Part of the impetus for leaving the European Union was arguably to take back control over Human Rights law.
This explains why Section 5(4) of the European Union (Withdrawal) Act 2018 states expressly that the EU Charter of Fundamental Rights is expressly not to be part of European law for the purposes of defining "retained EU law" under the Act , that is to say, those parts of EU law at the time of Brexit which are to be retained as part of UK law following Brexit.
However, the EU Charter of Human Rights should not be confused with the European Convention on Human Rights ( the "ECHR") , which is separate from EU law, having been set up by the Council of Europe which is not part of the EU. The ECHR is not affected by Brexit and will continue to be in force in the UK following Brexit, having been incorporated into UK domestic law by the Human Rights Act 1998 (the "HRA 1998") promoted by Tony Blair's then Labour Government.
Enter stage left Lord Jonathan Sumption, a recently retired judge of the UK Supreme Court! Giving one of 2019's BBC Reith Lectures, Lord Sumption appeared to suggest that the European Court of Human Rights in Strasbourg may have overstepped the mark in permitting a broader interpretation of human rights, which by virtue of the HRA 1998 are deemed part of UK domestic law, than is appropriate for a supranational court to do. Lord Sumption seemed to recognise that certain matters such as protection from arbitrary death or repression and also such as freedom of speech and association and the right to take part in free and regular elections are appropriately part of the ECHR but to argue that the wider scope of human rights should be a matter for individual countries to decide or not whether they wish to adopt. He is reported as taking the view that, whilst it would be undesirable for the UK to withdraw from the ECHR, he could see no other option, if the broad scope approach of the European Court of Rights did not change.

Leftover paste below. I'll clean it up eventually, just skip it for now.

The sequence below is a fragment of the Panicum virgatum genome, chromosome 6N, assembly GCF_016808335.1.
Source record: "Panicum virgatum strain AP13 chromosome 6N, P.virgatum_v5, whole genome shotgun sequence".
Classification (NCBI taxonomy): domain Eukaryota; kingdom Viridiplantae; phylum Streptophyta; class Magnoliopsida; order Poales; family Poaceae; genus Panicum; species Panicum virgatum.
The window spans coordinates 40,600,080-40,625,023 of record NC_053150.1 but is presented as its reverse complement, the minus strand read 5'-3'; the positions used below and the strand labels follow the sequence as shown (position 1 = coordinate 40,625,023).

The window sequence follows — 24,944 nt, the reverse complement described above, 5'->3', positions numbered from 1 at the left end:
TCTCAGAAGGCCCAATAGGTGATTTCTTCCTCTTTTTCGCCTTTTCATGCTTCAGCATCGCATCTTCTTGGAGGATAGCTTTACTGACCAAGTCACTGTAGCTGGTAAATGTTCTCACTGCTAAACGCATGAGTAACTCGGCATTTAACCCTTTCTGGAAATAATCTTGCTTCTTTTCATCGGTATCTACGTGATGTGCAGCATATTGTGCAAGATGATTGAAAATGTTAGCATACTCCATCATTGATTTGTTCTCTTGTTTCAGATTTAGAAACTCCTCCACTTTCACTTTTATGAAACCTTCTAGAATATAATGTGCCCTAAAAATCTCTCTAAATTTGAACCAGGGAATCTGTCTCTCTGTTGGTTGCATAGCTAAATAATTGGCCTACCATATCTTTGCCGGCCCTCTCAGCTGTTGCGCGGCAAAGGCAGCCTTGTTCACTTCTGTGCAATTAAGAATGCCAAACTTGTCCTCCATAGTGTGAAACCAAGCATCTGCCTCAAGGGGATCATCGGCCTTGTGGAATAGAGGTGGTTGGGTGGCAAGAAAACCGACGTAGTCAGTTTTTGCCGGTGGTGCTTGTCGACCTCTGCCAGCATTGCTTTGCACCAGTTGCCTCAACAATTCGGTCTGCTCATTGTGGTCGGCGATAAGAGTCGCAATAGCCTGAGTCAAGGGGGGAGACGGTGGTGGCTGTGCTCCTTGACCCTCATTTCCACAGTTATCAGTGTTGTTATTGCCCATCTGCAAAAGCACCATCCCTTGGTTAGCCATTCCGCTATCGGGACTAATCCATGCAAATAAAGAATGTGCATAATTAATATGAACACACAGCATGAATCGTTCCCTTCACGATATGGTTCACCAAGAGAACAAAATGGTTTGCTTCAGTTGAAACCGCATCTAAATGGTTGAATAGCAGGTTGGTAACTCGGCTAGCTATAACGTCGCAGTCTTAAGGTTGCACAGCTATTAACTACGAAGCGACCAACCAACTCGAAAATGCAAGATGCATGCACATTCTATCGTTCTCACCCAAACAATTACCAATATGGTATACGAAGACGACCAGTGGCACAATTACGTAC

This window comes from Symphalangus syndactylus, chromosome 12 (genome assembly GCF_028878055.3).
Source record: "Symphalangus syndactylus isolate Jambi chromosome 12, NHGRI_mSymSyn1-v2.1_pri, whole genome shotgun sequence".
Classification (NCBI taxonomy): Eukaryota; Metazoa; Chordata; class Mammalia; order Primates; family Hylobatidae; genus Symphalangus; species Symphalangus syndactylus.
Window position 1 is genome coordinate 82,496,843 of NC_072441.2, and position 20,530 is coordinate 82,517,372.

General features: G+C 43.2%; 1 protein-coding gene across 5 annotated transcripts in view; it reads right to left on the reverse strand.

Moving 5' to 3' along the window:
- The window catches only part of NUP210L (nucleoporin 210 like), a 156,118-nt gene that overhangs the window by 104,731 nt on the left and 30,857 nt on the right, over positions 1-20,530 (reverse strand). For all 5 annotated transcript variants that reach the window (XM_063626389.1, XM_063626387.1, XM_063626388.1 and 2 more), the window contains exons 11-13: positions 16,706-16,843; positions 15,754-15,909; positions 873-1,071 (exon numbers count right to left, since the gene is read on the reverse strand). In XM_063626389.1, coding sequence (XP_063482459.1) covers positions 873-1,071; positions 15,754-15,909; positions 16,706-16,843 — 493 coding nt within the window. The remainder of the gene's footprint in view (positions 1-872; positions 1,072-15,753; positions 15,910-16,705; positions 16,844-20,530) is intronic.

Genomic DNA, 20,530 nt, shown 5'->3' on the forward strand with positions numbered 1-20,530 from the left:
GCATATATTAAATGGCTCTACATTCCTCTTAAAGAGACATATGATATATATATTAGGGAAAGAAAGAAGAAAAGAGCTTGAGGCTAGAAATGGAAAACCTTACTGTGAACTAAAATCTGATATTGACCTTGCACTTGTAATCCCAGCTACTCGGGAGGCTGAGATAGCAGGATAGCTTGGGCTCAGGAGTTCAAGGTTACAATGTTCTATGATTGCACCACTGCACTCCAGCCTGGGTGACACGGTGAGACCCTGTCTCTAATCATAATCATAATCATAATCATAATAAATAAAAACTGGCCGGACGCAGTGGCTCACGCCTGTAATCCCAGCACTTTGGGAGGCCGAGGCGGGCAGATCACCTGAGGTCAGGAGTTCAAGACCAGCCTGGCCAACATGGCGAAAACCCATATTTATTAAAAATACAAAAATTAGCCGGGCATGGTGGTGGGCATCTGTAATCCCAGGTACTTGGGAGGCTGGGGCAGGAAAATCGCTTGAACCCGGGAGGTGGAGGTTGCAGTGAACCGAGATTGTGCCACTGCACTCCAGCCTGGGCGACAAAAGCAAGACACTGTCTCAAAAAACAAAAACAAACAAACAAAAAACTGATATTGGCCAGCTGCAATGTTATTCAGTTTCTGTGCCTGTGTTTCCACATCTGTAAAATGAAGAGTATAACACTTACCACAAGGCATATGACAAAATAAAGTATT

In 2012, the European Court of Human Rights initially prevented the deportation from the UK of the radical cleric Abu Qatada to Jordan over concerns that the Jordanian authorities would use evidence obtained under torture against him. Given the notoriety that Abu Qatada had acquired in the UK, this decision provoked widespread outrage in the UK and the then UK Prime Minister, David Cameron, described the decision as "completely unacceptable".
David Cameron threatened to promote the repeal of the HRA 1998 and it appears that Lord Sumption may be suggesting a similar approach if the domestic impact of the ECHR cannot otherwise be contained. Some support for this approach has been given by the press- Jenni Russell, writing an Article in "The Times" of 6th June 2019 under the heading "We should take back control of human rights", is a self -admitted convert to this approach.
It is some years since the Qatada case but it appears that the Brexit debate may have ignited renewed doubts in the UK about Europe's role in human rights legislation.
Lord Sumption's views have not gone unchallenged and doubtless the human rights debate will continue.